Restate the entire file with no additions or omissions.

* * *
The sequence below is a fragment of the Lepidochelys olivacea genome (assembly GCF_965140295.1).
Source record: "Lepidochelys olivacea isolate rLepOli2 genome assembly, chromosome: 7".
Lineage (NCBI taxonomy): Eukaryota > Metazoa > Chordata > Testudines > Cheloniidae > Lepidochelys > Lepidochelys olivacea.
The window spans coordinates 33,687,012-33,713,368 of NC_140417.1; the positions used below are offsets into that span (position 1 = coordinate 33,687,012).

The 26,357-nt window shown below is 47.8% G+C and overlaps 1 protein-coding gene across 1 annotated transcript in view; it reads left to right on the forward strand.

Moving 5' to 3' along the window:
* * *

The sequence below is a fragment of the Lepidochelys olivacea genome (assembly GCF_965140295.1).
Source record: "Lepidochelys olivacea isolate rLepOli2 genome assembly, chromosome: 7".
Lineage (NCBI taxonomy): Eukaryota > Metazoa > Chordata > Testudines > Cheloniidae > Lepidochelys > Lepidochelys olivacea.
The window spans coordinates 33,687,012-33,713,368 of NC_140417.1; the positions used below are offsets into that span (position 1 = coordinate 33,687,012).

The 26,357-nt window shown below is 47.8% G+C and overlaps 1 protein-coding gene across 1 annotated transcript in view; it reads left to right on the forward strand.

Moving 5' to 3' along the window: